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Essay on Character Analysis: Blanche Dubois

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Tennessee Williams was a well known Modern English playwright. He was born in Columbus, Mississippi and moved to St. Louis, then to Memphis, and later graduated from the University of Iowa in 1983. Williams began to turn his short stories into plays and later on into films. His wildest audiences were in contemporary dramatic literature. Williams’s plays have been produced in England, France, Hally, Germany, Greece, Austria, Switzerland, Holland, Poland, Norway, Sweden, Denmark, Belgium, Cuba and Mexico. One of William’s most intriguing plays is Streetcar named Desire. Streetcar was produced around 1947. The “setting of Streetcar” is a combination of raw realism and deliberate fantasy” (Riddel 16). The main character of the play is Ms. Blanche Dubois, a widowed, middle age, “southern bell” hiding from her own reality. Stella, Blanche’s younger sister is married to an animal, Stanley Kowalski. Mitch, Stanley’s friend, is Blanche’s last chance at happiness that she will never reach. According to Joseph Riddel, “Life is a living division of two warring principles, desire and decorum, and she is the victim of civilizations attempt to reconcile the two in a morality” (17). In the play Blanche is stuck between two different worlds; one world in her own mind which is completely her own make believe fairytale of a perfect life she lives, and the real world of harsh reality. “Her indulgent past is a mixture of sin and romance, reality and illusion, the excesses of the self and the restraints of society” (Riddel 17). This world of illusion is her escape from the harsh reality of her real life situation. According to Ruby Cohn, “Blanche Dubois is trapped by the poverty of her imagery which reflects the poverty of her dreams” (82). In a Street...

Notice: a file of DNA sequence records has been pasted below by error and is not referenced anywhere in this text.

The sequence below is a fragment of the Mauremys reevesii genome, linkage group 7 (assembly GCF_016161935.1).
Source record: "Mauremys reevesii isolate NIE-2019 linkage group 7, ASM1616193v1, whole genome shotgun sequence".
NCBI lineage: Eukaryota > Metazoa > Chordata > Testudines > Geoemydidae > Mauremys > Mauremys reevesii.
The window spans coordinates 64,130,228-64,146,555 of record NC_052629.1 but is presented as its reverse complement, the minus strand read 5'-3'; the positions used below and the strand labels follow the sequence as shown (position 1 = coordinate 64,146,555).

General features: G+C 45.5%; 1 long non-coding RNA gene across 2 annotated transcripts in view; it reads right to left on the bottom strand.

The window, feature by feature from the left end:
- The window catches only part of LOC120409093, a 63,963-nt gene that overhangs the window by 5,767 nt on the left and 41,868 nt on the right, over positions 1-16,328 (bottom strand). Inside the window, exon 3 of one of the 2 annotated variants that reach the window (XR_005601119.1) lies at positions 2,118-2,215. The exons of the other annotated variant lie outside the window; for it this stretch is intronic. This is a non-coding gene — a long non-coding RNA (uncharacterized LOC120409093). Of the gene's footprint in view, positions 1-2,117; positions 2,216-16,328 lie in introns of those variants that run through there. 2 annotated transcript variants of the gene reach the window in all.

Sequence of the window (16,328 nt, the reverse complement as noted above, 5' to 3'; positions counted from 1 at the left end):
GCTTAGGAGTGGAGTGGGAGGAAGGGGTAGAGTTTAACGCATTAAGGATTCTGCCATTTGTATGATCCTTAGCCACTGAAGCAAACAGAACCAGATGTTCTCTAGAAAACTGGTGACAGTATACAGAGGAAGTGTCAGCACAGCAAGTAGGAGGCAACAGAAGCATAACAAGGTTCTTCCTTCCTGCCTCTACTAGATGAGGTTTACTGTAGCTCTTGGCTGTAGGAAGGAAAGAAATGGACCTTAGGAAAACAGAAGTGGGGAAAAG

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...fume in Streetcar Named Desire” Modern Art History. NewYork April 4 2011. Web.
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Griffin, Alice. “Blooms Guidews”. Harold Bloom. Philadelphia 2005. Print.
Oklopcic, Biljana. “Southern Bellehood (De) constructed: A Case Study of Blanche Dubois”. 2008. Web.
Riddel, Joesph. “A Streetcar Named Desire”. Modern Critical views of Tennessee Williams. Ed. Harold Bloom. Philadelphia: Chelsea, 1999. 13-18. Print.
Smith, Nicholas A. “Idealism and Insanity: The Subversion of a Sothern Belle through ` Blanche Dubois”. Iowa. Web.
"Tennessee Williams' A Streetcar Named Desire - Character of Blanche DuBois." 123HelpMe.com. 26 Feb 2012. Web.
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Woolway, Joanne. “An Overview of a Streetcar Named Desire”. Joanne Woolway. Detroit 1973. AVL


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